Understand who is auditor and what are their roles in the audit of company’s financial statements
Understand who is auditor and what are their roles in the audit of company’s financial statements

Recently, lots of attention is given to the functions and roles of auditors around the world. This fact is presumed to be the case for at least in Malaysia after the legal battle saga between one of the listed companies against its external auditor. In this case, the Serba Dinamik is suing KPMG, the auditor, for RM4 billion against the claimed loss and damages. The legal battle consequently led to the resignation of KPMG as the company’s external auditor.

Around the world, there are examples of so many cases involving the auditors – be it due to sanctions by the regulators or legal action taken by stakeholders. To quote a few, they are as follows:

  • Legal action against EY by Wirecard’s German shareholders’ association.
  • Legal action against PwC by Taylor Bean and Whitaker bankruptcy trustee.
  • The case against Deloitte by Government of Malaysia on 1Malaysia Development Berhad (“1MDB”).

Let’s now understand who an auditor is and their roles in the financial reporting ecosystem.

Who is an Auditor?

In Malaysia, for a person to act as an auditor, they must be a chartered accountant as defined under the Accountants Act 1967 and approved as a licensed auditor. The approval as an approved or licensed auditor is vested with the Ministry of Finance (“MoF”). At the same time, the admission as a chartered accountant lies within the purview of the Malaysian Institute of Accountants (“MIA”). MIA is a statutory body established by the MoF with the primary function to register chartered accountants in Malaysia and regulating them.

To be an approved company auditor, a person must go through an interview with a panel of interviewers from the following organisations:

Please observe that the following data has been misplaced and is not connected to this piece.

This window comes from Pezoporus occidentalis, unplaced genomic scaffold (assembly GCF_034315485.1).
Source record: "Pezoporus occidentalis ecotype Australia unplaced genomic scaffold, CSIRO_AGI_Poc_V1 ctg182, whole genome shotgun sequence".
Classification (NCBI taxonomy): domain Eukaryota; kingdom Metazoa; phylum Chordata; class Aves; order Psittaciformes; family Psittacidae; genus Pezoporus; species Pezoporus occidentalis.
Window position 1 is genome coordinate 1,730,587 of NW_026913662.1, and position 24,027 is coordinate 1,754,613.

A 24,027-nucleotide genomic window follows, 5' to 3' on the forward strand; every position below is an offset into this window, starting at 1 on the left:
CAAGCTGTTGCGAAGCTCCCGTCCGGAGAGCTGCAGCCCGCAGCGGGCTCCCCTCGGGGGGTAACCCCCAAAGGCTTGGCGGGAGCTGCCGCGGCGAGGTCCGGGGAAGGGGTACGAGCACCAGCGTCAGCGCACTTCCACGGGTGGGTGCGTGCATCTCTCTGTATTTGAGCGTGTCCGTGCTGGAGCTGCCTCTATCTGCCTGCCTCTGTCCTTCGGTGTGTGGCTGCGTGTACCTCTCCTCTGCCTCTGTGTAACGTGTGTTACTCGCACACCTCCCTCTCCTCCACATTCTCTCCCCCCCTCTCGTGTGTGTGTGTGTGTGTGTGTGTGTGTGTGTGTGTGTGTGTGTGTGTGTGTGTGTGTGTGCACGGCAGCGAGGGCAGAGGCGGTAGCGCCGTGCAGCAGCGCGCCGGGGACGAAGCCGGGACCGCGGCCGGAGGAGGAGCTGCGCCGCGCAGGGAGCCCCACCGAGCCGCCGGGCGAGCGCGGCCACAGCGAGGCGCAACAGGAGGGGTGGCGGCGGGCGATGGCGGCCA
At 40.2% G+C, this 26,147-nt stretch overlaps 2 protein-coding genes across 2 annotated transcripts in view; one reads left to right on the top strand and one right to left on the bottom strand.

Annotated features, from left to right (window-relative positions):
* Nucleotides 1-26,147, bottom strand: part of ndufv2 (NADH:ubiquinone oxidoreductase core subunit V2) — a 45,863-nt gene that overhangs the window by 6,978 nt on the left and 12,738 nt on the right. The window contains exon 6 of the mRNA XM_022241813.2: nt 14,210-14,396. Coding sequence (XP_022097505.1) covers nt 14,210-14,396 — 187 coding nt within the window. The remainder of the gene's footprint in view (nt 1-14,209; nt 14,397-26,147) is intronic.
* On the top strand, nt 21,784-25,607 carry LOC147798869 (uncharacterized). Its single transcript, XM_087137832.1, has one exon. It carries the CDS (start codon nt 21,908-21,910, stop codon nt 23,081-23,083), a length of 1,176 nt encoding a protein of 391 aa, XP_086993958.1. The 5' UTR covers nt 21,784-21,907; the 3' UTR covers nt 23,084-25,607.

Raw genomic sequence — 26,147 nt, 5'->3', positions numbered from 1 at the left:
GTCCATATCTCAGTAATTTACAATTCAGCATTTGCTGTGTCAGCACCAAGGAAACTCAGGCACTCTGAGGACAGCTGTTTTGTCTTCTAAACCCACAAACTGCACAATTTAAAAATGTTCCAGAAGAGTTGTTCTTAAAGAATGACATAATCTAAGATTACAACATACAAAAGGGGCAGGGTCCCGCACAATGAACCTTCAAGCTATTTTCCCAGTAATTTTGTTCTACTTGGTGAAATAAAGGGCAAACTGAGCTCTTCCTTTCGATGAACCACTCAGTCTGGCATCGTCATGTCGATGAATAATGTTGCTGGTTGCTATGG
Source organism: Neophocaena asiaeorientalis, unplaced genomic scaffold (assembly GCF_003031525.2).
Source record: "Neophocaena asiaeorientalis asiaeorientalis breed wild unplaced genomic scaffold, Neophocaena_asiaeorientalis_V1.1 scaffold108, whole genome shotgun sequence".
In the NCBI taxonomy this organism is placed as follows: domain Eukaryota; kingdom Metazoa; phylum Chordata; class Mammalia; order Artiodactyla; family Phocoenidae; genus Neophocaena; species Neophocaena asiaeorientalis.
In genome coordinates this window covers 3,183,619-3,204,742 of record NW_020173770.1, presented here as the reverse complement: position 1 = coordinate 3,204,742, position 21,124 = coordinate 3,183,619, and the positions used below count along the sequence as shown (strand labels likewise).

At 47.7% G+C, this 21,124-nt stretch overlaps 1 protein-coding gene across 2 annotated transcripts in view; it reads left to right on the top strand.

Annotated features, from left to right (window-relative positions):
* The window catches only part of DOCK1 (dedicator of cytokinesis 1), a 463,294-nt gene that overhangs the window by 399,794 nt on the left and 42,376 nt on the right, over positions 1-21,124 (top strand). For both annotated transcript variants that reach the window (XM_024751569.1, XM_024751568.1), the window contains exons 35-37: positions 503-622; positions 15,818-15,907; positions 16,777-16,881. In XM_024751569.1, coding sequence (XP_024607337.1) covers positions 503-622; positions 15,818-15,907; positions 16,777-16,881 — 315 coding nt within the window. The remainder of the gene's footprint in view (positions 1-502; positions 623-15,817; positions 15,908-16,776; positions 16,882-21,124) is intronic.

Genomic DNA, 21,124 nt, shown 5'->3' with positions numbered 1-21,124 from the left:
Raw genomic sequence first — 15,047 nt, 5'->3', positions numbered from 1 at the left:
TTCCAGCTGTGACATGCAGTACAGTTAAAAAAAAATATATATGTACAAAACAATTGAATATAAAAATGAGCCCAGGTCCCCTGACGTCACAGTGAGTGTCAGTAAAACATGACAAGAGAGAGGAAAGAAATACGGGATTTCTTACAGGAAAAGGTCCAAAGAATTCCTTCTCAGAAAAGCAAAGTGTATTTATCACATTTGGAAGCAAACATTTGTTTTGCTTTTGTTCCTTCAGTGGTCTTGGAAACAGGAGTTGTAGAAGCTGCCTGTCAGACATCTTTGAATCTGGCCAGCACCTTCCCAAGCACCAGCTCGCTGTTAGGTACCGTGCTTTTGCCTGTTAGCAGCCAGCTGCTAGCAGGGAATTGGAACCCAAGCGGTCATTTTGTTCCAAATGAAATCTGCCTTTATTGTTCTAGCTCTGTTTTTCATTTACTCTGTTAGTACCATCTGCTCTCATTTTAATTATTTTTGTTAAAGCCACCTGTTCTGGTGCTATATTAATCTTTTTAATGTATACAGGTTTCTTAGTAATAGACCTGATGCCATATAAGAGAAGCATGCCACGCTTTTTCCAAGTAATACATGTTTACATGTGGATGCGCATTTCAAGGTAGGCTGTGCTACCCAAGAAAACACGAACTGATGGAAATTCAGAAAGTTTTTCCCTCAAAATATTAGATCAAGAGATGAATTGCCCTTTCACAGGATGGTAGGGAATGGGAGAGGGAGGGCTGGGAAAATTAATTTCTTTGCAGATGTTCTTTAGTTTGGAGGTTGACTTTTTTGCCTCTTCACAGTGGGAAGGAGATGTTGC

1. Accountant General Department of Malaysia (“AGD”) – Chairman of the panel
  2. Malaysian Institute of Accountants (“MIA”)
  3. Central Bank of Malaysia (“Bank Negara Malaysia”)
  4. Securities Commission (“SC”)
  5. Companies Commission of Malaysia (“SSM”).

The scope of the interview questions covers both core and non-core areas. Core areas relate to the knowledge and skills generally applicable to all auditors across a broad set of functionalities. In contrast, non-core areas are the more in-depth coverage of knowledge and skills in a specific function or a particular role. AGD grants a person with an audit license to act as a company auditor once they pass the interview, and the licence is subject to renewal.

Is an Auditor responsible for the preparation of financial statements?

The answer is no – auditor does not have the responsibility regarding the preparation of financial statements. The directors of a company are responsible for the preparation of financial statements. The Companies Act 2016 (“CA 2016”) clearly states the obligation to prepare financial statements and keep the account and record of transactions in place.

For this, the CA 2016 clearly states that:

  1. The company directors are responsible for preparing financial statements and ensuring the company’s financial statements and/or consolidated financial statements are prepared based on the applicable approved accounting standards.
  2. The directors and managers of a company are responsible for ensuring they are keeping the accounting and other records that sufficiently explain the transactions and financial position of the company. It also includes the responsibility to make sure such accounting and other documents are kept and retained in a manner for them to be conveniently and properly audited.
  3. The directors of a public company or a subsidiary of a public company must ensure that they put in place a system of internal control to (i) safeguard the assets of the company, (ii) to give a proper account of the assets and (iii) all transactions are properly authorised and recorded to enable the preparation of true and fair view of the financial statements of the company.

In performing the above duties and functions, the Board of Directors establishes a group of management. However, the Board of Directors has the overall responsibility to approve the financial statements. They provide a statement whether, in their opinion, the financial statements prepared are following the applicable accounting standards and reflect a true and fair view of the company’s financial position and financial performance and/or the group. The Board of Directors consists of independent and non-independent directors which the majority are generally independent directors.

What are the roles, powers and duties of Auditors?